Dear Captain & Crew,
I’m a grad student and I want to write thank-you cards to a couple of my undergrad professors whose classes and mentorship were really important to my academic and personal growth. There two profs are my former advisor/PI and another prof who basically inspired what I’m doing for my graduate work – similar topic coming from another field. The problem for me is that when I was graduating and for a while after (aka prime thank-you time) my anxiety was out of control, but as that has become more manageable my feelings of awkwardness about the amount of time that has passed are increasing. I feel like I would be taking advantage of their time and professionalism if I just reestablished contact because it might be useful to me.
I want to avoid turning these thank-yous into a FEELINGSDUMP. One of the things I appreciated was my advisor being supportive and calm about my (at the time undiagnosed) panic attacks and general graduating/life stress, but I don’t think that’s the kind of long-winded screed they really need, ya know? I also ideally would like these notes to maybe be the start of a friendly-professional correspondence. I think they’re cool people, and we’re facebook friends so though we don’t actually talk there I think they are open to being in that sort of contact with their graduated students.
Scripts? General tips on how I should approach the situation from a professor’s point of view?
Grateful Also Awkward
PS I use she/her pronouns.
Keep it short and sweet, but please don’t fear that saying “thank you” to a teacher is an imposition even if some time has gone by. Your teachers all did their work without ever knowing what would take root or how students would receive it, and getting the confirmation that something stuck with you is a gift that you’re giving them, not an imposition on their time. Script:
“Dear Professor, as you may know, I’ve been doing graduate work in (field of study), and I wanted to tell you how wonderfully your class set me up to succeed here, especially the way you covered (specific topic). Thank you again for your class and for the mentorship and advising you gave me. I hope all is well with you. Best wishes, Grateful.”
Since you’re casually in touch on social media, that will do the rest to keep the doors open.
P.S. Thanks for telling us what pronouns to use. It didn’t come into play here, but it’s so helpful to know.
Since we’re in that time in the semester, I want to make a public service announcement to college students whose academic success is being derailed by stress and mental health issues:
Universities aren’t magical places where stigma about mental illness doesn’t exist, but you (yes, you! and you!) are not the first students having genuine difficulty that your professor has seen. Unfortunately, “not giving a fuck” and “having a major crisis” can look exactly the same to your professors, so if you can, communicate. They can often steer you toward advising and on-campus health services to help you pull through. With some notice, they can maybe set up alternate structures for you to complete your work. The sooner you reach out, the more likely it is that you’ll be able to get back on track in some way. The very last week of the semester, “But I need a good grade in this class I never come to or do work for to graduate/keep my scholarship” isn’t really gonna work.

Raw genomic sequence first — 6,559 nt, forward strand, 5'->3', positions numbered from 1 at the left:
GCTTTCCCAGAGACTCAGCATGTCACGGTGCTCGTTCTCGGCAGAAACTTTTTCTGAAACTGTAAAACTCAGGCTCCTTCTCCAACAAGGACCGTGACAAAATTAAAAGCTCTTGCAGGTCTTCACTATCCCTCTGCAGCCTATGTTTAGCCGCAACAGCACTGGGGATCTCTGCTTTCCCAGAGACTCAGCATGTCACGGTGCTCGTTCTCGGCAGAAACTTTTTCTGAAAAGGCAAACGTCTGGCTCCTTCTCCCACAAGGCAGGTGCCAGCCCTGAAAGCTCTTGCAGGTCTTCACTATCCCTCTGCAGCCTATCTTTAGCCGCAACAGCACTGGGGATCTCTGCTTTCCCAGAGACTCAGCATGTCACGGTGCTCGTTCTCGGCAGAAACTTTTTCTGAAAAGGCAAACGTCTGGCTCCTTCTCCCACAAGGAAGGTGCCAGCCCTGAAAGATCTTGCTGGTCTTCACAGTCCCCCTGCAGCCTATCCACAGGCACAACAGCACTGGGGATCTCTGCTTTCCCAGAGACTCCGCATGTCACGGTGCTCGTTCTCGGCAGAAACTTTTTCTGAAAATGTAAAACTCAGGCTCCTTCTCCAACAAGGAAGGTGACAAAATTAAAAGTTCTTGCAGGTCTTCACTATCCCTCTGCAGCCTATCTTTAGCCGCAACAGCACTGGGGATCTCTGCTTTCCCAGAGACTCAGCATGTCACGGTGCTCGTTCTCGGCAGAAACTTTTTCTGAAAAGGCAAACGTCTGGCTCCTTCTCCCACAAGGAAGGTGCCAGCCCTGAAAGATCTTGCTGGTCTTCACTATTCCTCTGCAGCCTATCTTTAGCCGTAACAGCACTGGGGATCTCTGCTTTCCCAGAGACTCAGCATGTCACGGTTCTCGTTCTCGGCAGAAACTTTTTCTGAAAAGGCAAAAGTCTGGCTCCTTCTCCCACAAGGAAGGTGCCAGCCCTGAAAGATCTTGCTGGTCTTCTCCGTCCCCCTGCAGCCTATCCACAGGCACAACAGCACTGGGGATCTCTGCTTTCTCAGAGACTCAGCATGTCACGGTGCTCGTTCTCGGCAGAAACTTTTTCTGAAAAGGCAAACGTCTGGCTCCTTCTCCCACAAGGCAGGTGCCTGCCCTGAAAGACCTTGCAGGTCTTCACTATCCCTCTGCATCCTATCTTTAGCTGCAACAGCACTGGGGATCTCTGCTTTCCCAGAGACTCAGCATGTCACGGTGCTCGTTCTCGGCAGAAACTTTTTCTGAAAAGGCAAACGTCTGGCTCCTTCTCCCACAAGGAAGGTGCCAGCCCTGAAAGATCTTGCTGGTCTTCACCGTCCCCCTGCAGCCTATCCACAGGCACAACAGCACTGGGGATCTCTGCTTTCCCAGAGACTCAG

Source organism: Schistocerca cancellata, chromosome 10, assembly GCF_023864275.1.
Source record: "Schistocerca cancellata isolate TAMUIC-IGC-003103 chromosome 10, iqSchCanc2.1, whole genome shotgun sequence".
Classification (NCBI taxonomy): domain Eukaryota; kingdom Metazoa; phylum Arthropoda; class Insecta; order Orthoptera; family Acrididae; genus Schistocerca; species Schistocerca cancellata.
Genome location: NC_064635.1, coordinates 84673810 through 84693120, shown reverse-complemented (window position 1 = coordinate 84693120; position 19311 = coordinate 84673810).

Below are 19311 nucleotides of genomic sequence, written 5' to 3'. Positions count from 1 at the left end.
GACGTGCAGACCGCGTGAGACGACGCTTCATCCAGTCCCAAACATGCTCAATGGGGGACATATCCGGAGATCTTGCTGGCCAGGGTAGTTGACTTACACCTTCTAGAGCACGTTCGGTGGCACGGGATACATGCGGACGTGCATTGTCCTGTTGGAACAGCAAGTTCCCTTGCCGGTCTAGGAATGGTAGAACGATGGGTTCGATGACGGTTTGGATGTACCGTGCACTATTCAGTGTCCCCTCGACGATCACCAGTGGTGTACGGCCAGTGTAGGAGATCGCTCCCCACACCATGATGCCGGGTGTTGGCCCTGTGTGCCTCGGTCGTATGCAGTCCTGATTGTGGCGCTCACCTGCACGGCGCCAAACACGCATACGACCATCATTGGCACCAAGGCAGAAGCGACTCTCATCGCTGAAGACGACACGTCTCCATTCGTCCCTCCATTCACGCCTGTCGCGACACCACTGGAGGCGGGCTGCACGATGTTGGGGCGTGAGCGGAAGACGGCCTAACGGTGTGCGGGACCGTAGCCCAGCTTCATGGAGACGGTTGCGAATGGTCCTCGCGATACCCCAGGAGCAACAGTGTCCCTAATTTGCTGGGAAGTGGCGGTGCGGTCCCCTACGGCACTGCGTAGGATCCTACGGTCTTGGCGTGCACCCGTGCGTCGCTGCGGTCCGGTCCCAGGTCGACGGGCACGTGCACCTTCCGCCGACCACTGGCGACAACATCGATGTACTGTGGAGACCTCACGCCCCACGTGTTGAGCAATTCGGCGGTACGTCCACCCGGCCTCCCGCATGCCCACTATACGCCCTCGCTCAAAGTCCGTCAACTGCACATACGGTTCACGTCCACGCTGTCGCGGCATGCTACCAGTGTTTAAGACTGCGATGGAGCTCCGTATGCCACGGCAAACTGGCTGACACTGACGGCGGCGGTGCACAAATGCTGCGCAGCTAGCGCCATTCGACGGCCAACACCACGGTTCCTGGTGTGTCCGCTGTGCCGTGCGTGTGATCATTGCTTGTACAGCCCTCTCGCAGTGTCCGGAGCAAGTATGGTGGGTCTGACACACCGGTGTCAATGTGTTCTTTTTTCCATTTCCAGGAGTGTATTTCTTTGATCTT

If you’re behind on your work, and you’re overwhelmed about how you’re ever going to catch up, let me help you prioritize that shitpile:
- What’s the assignment that’s due next? Ignore the old stuff for now. Focus on the next thing and hand it in by the deadline.
- Hand in all future things by the deadline, i.e., show that you can respect deadlines and respect the professors’s time and get caught up.
- Once you’ve made a plan for future work, what’s the outstanding assignment that’s worth the most points toward your grade? Try negotiating an extension for that one thing.
- When asking for an extension, your profs don’t need all the details of why. Look at what the syllabus says about late work and/or extensions, and if you have to ask, just do it. “I am having some personal issues and I need an extra week to finish my assignment. Can I turn it in on x date? I understand that this might affect my grade.” Your profs don’t spend all their time thinking about you or your missing work. Tell them what they need to know, ask them for what you need, and do it with the least amount of friction for them.
- Show that you are aware of what you need to do and suggest a realistic plan for getting the additional work in. Asking a professor, “What assignments am I missing?” is kind of insulting (see also: “Did I miss anything in class today?“). If you haven’t been reading the syllabus or the class website, now’s the time to read it or fake that you have. Grading late work is a pain in the ass, so make it easy for busy people to help you.
- Is the missing work from the very beginning of the semester? Maybe let that stuff go. You don’t want to do it and your prof probably doesn’t want to read/grade it.
- Attend all classes, even if you aren’t quite caught up. Students who shame-hide because they haven’t finished their work: We see you! Or, we don’t, because you are skipping a class you paid a lot of money for because you’re worried about what we’ll think of you for missing an assignment, but we’d like to see you! Come back! Show that you’re interested and committed to catching up.
I have had students fail a class or withdraw from a class because they were going through a really bad time and then come back at it a semester later and do beautifully. It makes me so happy when that happens. It’s not embarrassing, it’s awesome!